I start with the best, the one which received our award: the film from South Korea’s Kim Jongkwan, titled the Worst Woman (Choe-Ag-Ui Yeo-Ja). It is a modern city tale. The basic idea is very good: a young beautiful actress determined to find success attends three rendezvous with three different guys in order to form three different characters, using all her talent in the project. The spectator can decide which the worst character is. This three-character play works well for some time, although our actress mixes up the different roles more and more. In the end we arrive at an outstandingly directed classic comedy situation when all the three guys appear at the same time.
The story provides a great opportunity to explore various personalities via a playful but also serious interpretation. It also depicts the peaceful integration of two once hostile cultures: those of Japan and Korea. The two cultures are similar and at the same time different. The Japanese guy and the Korean girl cannot speak a common language; however, they are getting closer to each other.
Worst Women conveys the contradictions of life, those times when we cannot distinguish between fantasy and reality. The artistically photographed, very real human reactions are embedded in a poetic tale seasoned with humor, one in which we can travel through generations. We can find ourselves in dreams, desires and memories. (Incidentally, the director explained during a press conference that the film was inspired by Georgiy Daneliya’s I Step Through Moscow [Ya shagayu po Moskve]).
Philippines director Ralston Jover’s Haze (Hamog) immediately reminds us of a Nikolai Ekk’s 1931 Russian classic Road to Life (Putyovka v Zhizny). There are street kids here, or abandoned children, all left to fend for themselves and at the mercy of the adults. (The Filipino phrase “batang hamog” refers to the morning haze covering the kids sleeping under the open sky.)* The first part of Haze is extremely strong, with the children forming gangs, trying to get food by pilfering. They are punished for this: one of them disappears, the other is killed by a car. A Muslim girl is taken in by a Christian family, thinking that she will make a good maid.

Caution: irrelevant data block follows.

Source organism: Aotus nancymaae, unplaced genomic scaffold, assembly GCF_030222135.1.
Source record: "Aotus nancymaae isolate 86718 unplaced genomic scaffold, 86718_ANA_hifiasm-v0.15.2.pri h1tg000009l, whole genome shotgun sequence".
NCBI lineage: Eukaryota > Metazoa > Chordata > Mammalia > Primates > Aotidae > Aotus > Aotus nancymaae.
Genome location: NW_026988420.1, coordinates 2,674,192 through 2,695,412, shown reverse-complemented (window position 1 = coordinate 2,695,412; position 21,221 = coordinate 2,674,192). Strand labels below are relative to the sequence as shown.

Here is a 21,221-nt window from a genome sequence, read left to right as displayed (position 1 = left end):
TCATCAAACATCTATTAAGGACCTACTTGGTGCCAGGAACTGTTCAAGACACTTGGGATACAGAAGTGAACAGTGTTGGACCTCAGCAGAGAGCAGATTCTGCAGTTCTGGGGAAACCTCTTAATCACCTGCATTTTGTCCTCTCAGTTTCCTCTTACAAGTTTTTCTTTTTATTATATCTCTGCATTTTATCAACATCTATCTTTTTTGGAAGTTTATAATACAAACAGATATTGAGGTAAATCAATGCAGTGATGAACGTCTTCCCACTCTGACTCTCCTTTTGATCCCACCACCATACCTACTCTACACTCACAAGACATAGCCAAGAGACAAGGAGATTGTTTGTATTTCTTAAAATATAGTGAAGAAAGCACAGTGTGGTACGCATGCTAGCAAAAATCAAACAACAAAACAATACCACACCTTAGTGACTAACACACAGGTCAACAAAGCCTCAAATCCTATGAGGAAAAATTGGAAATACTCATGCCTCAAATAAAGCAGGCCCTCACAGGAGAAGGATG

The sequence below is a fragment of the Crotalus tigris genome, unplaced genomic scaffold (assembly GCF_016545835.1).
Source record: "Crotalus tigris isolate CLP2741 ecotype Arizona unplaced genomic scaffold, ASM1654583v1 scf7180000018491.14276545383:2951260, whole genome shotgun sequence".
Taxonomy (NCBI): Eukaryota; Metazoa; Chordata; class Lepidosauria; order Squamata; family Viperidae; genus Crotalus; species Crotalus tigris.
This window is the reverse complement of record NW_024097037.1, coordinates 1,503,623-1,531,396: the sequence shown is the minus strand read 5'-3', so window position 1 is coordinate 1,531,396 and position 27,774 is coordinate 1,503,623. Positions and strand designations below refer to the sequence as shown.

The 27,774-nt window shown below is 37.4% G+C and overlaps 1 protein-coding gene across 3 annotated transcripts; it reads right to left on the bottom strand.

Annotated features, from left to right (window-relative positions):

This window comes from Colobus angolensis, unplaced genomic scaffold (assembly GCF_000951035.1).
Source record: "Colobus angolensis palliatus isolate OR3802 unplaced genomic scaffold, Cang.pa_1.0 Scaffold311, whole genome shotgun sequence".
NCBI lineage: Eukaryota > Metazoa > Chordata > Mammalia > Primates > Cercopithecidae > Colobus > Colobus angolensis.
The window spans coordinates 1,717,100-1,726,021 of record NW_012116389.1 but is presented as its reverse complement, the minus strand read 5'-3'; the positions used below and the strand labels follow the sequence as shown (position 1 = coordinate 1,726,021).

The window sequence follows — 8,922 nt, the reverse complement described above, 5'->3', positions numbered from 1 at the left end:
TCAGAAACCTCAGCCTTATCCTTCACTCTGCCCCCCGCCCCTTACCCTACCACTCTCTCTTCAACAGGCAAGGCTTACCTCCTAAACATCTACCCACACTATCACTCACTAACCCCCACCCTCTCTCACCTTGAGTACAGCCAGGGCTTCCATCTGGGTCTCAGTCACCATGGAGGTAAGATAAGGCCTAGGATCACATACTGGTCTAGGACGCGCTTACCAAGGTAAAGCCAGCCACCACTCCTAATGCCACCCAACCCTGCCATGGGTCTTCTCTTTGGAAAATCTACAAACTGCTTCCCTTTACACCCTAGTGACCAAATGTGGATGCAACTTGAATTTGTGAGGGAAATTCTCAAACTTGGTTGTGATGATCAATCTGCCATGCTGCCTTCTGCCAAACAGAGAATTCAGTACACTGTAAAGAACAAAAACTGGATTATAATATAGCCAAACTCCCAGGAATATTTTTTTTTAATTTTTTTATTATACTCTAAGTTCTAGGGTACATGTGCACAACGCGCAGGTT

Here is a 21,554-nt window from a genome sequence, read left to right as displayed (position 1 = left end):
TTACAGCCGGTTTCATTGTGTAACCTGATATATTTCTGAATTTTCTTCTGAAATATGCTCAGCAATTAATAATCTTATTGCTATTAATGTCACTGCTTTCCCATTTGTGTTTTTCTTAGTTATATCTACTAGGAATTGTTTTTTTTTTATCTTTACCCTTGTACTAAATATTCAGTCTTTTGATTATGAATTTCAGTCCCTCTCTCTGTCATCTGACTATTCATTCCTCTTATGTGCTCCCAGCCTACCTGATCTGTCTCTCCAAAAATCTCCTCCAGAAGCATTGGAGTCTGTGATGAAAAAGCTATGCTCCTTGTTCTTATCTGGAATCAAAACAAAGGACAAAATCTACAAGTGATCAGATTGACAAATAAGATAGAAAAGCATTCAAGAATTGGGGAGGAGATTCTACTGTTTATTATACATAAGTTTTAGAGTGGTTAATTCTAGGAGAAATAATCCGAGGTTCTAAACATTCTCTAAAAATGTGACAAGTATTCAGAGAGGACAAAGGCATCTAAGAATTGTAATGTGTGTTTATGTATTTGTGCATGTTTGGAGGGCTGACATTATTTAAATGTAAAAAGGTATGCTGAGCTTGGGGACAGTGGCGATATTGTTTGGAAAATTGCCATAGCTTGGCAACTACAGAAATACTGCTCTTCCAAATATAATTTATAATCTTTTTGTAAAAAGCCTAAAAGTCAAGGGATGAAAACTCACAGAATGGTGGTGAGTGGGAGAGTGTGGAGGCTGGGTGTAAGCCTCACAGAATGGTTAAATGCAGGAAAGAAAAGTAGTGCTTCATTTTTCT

Jover eventually ramps up the drama, and cannot stem his theatrical instincts: social drama turns into a theatrical horror when the husband, tiring of his wife, induces the young girl to kill his wife. She winds up killing everybody, including her benefactor.
This break in style is a pity since – as per the director’s statement – Haze is meant to be a sort of documentary surveying the tragedy of criminalized street kids, using hand-held cameras and deliberately distasteful matte colours, gradually losing strength and credibility. However, the professional child actors are outstanding. The now 15-year-old Therese Malvar truly earned the award of best actress in the role of the killer girl.
37, the first feature made in US by the very talented Danish directress Puk Grasten, also starts well. We can look into the peaceful but hectic lives of three families – one black, one Jewish, and one “ordinary American” family all living in the same house in New York. It turns out that they are different, but one thing is common to all of them: they all completely spoil their children with their aggressive, insensitive and ruthless attitude.
In the background there lingers the shadow of a 1964 lust-murder, which pushes against the realistic tone while suggesting expressionist parallels with life situations. There is a hint of Hitchcock here in the small, grim episodes that render the movie a good scholarly case study in horror. In the end it is not interesting to learn who killed the prostitute-mother, and the impact of the originally imagined social drama was lost since nobody goes to help the woman.
It was a wise decision for the festival’s main jury to give Puk Grasten the “Silver George” award for best director. Especially since this is her first work. She learned her lessons very well.
Edited by José Teodoro
© FIPRESCI 2016